In the past I generated models based on polling data to predict election outcomes. However, models can only be as accurate as the polling data I am trying something different this year. I am only going to look at early voting numbers. A few states provide some demographic information on their early voting totals such as party affiliation, ethnicity, and gender. By comparing early voting numbers with prior years we may be able to obtain some good information. For instance, in 2016 the early voting numbers in Nevada and North Carolina told me the average polling numbers in these states was wrong. And that ended up being correct. The average of polls in Nevada gave Trump a slight lead of between 1 and 2 points and Clinton a 2 to 3 point advantage in North Carolina. However, voting trends from 2012 to 2016 showed higher Democratic turn out in Nevada and higher Republican turn out in North Carolina. The data was correct and the polls were wrong. Why? Because the sample size is enormous in states that allow early voting. In 2016 here are some averages for national early voting: Democrats = +7.5 (% of Democrats - % of Republicans) Female = +14.1 (% of Females - % of Males) White = +39.1 (% of Whites - % of Blacks - % of Hispanics) In 2018 the averages look like: Democrats = +4.1 (% of Democrats - % of Republicans) Female = +8 (% of Females - % of Males) White = +41.1 (% of Whites - % of Blacks - % of Hispanics) Here are a few State trends that have key races from 2016 to 2018: Arizona +4.2 R Florida +3.5 R Colorado +0.4 D Georgia +0.2 W, +4.8 M North Carolina +2.9 D, +5.2 W, +4.7 M Nevada +2.9 R West Virginia +5.6 R For example, North Carolina means there is 2.9% more Democrat turnout, 5.2% more white turnout, and 4.7% more male turnout in 2018 than 2016. Higher Democrat turnout is obviously good for Democrats, but a higher white and male turnout is more favorable to Republicans. Overall, since blacks vote in higher percentage for the Democratic candidate and males lean towards Republicans I give a slight advantage to Republicans even though there is a significant higher Democrat turnout, but North Carolina has a high Democrat populous. Conclusion: So far things good for Republicans they are up 3.4% in turnout, 2% in White turnout, and 6.1% in Male turnout. However, these numbers have been trending back towards the Democrats this week.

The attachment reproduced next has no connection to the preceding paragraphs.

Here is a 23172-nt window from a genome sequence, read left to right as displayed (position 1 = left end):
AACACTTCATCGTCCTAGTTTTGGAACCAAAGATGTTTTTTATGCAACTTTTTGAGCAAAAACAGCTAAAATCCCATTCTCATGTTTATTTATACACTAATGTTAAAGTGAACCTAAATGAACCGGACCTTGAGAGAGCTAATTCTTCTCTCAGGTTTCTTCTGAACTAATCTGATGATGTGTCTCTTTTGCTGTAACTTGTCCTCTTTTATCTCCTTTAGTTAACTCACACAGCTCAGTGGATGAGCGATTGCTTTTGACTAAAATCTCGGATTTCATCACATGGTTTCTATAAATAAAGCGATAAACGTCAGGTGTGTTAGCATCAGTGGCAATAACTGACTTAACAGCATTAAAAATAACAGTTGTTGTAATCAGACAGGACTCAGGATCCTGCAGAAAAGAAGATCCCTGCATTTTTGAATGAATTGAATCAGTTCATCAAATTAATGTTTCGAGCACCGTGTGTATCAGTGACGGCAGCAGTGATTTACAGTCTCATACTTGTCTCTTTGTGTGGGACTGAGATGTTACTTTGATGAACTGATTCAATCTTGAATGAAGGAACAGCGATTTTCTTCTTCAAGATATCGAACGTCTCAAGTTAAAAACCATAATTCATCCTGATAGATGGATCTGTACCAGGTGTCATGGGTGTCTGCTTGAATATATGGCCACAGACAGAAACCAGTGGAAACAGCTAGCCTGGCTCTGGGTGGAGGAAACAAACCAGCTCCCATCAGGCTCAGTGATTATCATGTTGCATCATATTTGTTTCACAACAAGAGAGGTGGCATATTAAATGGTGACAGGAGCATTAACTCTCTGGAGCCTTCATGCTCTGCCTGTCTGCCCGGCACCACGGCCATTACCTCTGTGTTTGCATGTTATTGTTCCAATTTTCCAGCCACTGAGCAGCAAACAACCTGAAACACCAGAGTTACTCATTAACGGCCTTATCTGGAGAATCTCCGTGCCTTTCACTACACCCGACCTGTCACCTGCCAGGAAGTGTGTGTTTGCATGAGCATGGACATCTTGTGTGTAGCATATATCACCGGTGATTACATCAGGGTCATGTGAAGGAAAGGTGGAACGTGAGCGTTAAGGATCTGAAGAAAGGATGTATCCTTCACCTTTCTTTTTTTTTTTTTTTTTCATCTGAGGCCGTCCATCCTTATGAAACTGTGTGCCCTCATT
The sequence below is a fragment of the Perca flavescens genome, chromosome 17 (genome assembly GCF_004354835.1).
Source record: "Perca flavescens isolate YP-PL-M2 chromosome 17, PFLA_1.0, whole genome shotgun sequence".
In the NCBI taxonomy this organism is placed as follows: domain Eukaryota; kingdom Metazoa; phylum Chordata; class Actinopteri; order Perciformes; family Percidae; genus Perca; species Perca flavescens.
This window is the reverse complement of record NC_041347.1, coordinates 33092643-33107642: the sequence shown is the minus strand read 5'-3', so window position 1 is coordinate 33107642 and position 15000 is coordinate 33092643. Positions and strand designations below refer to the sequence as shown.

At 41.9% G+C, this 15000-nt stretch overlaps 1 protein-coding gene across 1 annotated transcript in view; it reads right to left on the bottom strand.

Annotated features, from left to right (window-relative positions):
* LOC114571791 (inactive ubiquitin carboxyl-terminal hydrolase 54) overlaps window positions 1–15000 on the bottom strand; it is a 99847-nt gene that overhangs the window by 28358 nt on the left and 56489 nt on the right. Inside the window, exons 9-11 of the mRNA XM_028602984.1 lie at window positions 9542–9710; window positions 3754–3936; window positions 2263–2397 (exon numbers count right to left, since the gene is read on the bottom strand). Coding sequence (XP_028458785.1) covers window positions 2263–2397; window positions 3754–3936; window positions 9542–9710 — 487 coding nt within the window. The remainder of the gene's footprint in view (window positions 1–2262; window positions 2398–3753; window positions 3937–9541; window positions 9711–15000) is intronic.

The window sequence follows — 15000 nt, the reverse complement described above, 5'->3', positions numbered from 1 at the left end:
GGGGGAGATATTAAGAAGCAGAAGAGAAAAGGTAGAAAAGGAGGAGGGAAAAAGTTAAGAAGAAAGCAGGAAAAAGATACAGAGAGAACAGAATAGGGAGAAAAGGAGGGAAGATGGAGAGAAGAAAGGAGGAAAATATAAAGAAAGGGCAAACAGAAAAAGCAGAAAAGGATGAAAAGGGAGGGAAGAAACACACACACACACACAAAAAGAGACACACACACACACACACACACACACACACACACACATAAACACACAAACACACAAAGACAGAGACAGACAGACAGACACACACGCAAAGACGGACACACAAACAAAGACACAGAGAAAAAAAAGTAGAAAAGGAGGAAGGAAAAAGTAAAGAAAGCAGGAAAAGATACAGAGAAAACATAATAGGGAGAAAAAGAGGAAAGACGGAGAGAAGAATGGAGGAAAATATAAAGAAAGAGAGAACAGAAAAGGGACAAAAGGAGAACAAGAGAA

Friday, October 26, 2018
In the past I generated models based on polling data to predict election outcomes. However, models can only be as accurate as the polling data I am trying something different this year. I am only going to look at early voting numbers. A few states provide some demographic information on their early voting totals such as party affiliation, ethnicity, and gender. By comparing early voting numbers with prior years we may be able to obtain some good information. For instance, in 2016 the early voting numbers in Nevada and North Carolina told me the average polling numbers in these states was wrong. And that ended up being correct. The average of polls in Nevada gave Trump a slight lead of between 1 and 2 points and Clinton a 2 to 3 point advantage in North Carolina. However, voting trends from 2012 to 2016 showed higher Democratic turn out in Nevada and higher Republican turn out in North Carolina. The data was correct and the polls were wrong. Why? Because the sample size is enormous in states that allow early voting. In 2016 here are some averages for national early voting: Democrats = +7.5 (% of Democrats - % of Republicans) Female = +14.1 (% of Females - % of Males) White = +39.1 (% of Whites - % of Blacks - % of Hispanics) In 2018 the averages look like: Democrats = +2.8 (% of Democrats - % of Republicans) Female = +7.6 (% of Females - % of Males) White = +41.8 (% of Whites - % of Blacks - % of Hispanics) Here are a few State trends that have key races from 2016 to 2018: Arizona +5 R Florida +4.4 R Colorado +0.3 R Georgia +0.4 W, +5.4 M North Carolina +3 D, +6 W, +4.9 M Nevada +3 R West Virginia +4.9 D For example, North Carolina means there is 3 % more Democrat turnout, 6% more white turnout, and 4.9% more male turnout in 2018 than 2016. Higher Democrat turnout is obviously good for Democrats, but a higher white and male turnout is more favorable to Republicans. Overall, since blacks vote in higher percentage for the Democratic candidate and males lean towards Republicans I give a slight advantage to Republicans even though there is a significant higher Democrat turnout, but North Carolina has a high Democrat populous. Conclusion: So far things good for Republicans they are up 4.7% in turnout, 2.7% in White turnout, and 6.5% in Male turnout. However, these numbers have been trending back towards the Democrats this week.
Tuesday, October 23, 2018